Childhood Obesity and Phthalates



A new study has revealed an association between childhood obesity and phthalate exposure. Phthalates are industrial compounds used in a huge array of consumer products, including hairsprays, wood finishers, vinyl flooring, medical devices and more. The chemicals are known to cause reproductive problems when babies are exposed in utero, and have been linked to early puberty in girls and fertility problems in men.

In the most recent study of hundreds of Hispanic and black New York City children between the ages of 6 and 8, it was a phthalate metabolite called monoethyl (MEP) that was associated with greater body mass and waist circumference in overweight children. This same association was not seen among children overall, but specifically among those children who already had weight challenges. It was the first study to look at phthalate exposure and body weight in children, although earlier studies have found similar associations between MEP and body weight and waist circumference in teens and women.

MEP comes from the breakdown of diethyl phthalate (DEP) which Environmental Working Group reports is “most often used as a fragrance ingredient in perfume, cologne, deodorant, soap, shampoo, lotion and other personal care products.” And exposure to MEP is widespread. It has been detected in 7,922 of the 8,015 people tested in biomonitoring studies by the Centers for Disease Control and Prevention. In the most recent study, published in Environmental Research, children with the obesity-phthalate connection had a 10-fold increase in MEP.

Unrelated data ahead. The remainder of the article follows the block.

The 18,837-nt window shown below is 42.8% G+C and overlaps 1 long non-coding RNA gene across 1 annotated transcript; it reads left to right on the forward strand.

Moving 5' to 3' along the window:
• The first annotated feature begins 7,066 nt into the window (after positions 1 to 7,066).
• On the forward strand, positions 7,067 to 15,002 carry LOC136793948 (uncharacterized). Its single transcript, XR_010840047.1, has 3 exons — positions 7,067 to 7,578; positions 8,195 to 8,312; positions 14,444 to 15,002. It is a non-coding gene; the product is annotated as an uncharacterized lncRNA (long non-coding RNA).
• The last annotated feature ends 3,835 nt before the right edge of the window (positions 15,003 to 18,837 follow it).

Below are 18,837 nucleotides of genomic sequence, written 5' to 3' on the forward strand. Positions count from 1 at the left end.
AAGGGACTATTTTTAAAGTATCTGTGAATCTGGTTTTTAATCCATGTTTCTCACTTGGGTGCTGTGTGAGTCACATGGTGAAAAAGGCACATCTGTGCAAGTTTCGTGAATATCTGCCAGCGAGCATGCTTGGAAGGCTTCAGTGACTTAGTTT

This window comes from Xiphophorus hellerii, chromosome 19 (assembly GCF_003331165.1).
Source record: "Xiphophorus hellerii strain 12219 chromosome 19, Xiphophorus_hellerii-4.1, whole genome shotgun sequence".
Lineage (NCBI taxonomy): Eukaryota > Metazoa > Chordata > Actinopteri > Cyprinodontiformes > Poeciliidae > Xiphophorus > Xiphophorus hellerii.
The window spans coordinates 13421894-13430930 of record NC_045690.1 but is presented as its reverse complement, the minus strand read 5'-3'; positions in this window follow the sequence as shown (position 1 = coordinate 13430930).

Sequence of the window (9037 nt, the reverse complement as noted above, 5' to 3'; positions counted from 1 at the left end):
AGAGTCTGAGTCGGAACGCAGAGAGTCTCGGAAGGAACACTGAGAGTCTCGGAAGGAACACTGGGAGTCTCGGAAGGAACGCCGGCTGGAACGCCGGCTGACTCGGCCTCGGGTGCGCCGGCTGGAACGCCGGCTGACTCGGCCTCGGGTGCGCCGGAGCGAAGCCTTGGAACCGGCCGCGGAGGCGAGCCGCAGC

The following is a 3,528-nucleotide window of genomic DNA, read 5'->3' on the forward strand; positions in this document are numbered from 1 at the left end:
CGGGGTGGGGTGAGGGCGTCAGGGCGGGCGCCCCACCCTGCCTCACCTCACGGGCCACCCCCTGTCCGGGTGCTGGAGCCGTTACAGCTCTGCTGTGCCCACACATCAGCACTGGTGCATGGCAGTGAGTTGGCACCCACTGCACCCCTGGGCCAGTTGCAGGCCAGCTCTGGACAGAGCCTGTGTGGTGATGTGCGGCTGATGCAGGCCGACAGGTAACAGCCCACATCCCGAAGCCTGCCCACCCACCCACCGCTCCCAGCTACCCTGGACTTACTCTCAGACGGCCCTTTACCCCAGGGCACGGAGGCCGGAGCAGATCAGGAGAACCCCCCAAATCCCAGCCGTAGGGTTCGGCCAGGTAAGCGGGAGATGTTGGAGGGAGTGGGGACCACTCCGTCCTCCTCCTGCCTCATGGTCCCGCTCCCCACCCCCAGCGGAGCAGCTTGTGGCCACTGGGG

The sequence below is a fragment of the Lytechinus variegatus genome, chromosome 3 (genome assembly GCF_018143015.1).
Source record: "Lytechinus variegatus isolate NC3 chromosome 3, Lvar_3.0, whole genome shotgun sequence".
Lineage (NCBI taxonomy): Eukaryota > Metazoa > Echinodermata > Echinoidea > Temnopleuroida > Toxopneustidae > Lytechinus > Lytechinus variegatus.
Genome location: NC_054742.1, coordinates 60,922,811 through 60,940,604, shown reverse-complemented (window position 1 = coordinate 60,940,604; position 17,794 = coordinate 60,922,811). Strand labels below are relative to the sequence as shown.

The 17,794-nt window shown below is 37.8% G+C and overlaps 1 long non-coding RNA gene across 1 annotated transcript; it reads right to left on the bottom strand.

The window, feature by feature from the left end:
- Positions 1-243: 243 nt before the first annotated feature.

Phthalates have long been recognized as endocrine disruptors—meaning they can disrupt the body’s normal hormone processing—and it’s become evident in recent years that this can impact not only reproductive systems and functioning, but also weight and brain development. Last year, a research team from the Mount Sinai School of Medicine found that prenatal phthalate exposure was associated with social and behavioral problems seen in autism. And phthalates don’t have to be present in large doses to cause problems. Male reproductive problems have been seen with prenatal phthalate exposure in amounts less than is found in one-quarter of the female population of the U.S.

While phthalates have been banned from some baby and children’s products, the federal law has not specified which chemicals may be used to replace phthalates, leading to more potential health problems. In the meantime, the Pediatric Environmental Health Specialty Units has produced a fact sheet about which plastics consumers should avoid to limit exposure to phthalates and the endocrine-disrupting bisphenol A (BPA). They recommend avoiding all #3 plastics, which are PVC or vinyl and contain phthalates; all #6 or Styrofoam; and all #7 plastics which may contain BPA.

Animal Rights National Conference 2018